TRAVERSE CITY -- Max Lown will head out to the woods this weekend to drill spiles, or spouts, into more than 1,000 maple trees.
Lown makes maple syrup in Kingsley, and after looking at the spring forecast, he’s cautiously optimistic about the syrup season.
“You need freezing nights and as warm a temperature as you can get in the day. It creates pressure in the tree to push the sap up in the trunk,” said Lown, who turned a family tradition into a commercial production, Lown Family Maply Syrup.
Temperatures could be a little less sweet for everyone else, and for an uncomfortably long stretch. They’re expected to be about five to 10 degrees below normal through June.
“It’s the pattern that we’re in where cold air funnels across Canada. It doesn’t really go away,” said Scott Rozanski, a meteorologist at the National Weather Service in Gaylord.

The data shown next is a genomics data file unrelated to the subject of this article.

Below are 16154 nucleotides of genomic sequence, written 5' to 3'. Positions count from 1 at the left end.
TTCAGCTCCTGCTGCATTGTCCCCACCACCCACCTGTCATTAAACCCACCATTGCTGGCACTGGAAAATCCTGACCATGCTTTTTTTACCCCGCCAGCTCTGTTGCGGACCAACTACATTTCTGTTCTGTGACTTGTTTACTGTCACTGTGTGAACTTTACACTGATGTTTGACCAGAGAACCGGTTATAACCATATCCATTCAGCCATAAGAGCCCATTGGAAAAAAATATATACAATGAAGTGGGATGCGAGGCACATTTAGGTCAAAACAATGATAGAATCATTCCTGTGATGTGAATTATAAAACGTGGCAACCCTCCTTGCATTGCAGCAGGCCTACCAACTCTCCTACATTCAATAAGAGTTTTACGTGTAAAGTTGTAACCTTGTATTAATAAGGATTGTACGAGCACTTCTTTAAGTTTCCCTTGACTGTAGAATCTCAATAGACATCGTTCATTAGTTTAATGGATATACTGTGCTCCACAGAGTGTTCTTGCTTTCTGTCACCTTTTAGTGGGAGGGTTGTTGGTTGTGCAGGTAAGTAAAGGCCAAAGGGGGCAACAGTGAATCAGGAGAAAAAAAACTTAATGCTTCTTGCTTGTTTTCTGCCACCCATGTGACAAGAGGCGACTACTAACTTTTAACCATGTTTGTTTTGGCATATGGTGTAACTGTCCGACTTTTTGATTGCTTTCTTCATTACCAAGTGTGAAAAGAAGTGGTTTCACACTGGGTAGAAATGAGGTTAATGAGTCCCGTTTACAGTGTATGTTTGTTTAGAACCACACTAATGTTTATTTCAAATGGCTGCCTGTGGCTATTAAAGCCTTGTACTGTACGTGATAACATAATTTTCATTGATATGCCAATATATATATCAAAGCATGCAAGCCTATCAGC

It might not feel like it, but Spring officially started on Thursday, when the seasonal change was marked by an even amount of day and night. The seasonal change has been accompanied by typical small clipper storms that deposit a couple of inches or snow.
The sun’s increased presence in the sky is the only warmth acting against the cold arctic air, Rozanski said.
Regular spring bird chatter persists against the cold and can be attributed to the longer days, said Katie Keen, a wildlife technician at the Michigan Department of Natural Resources. Black bears and other animals in hibernation also will stir with the longer days, regardless of temperatures, Keen said.
“It’s been a hard winter with colder temperatures and deeper snow, but animals can adapt,” Keen said.
Temperatures will return to the lower 20s on Sunday and Monday, and then throughout the week will trend upwards toward the low 40s, still below average.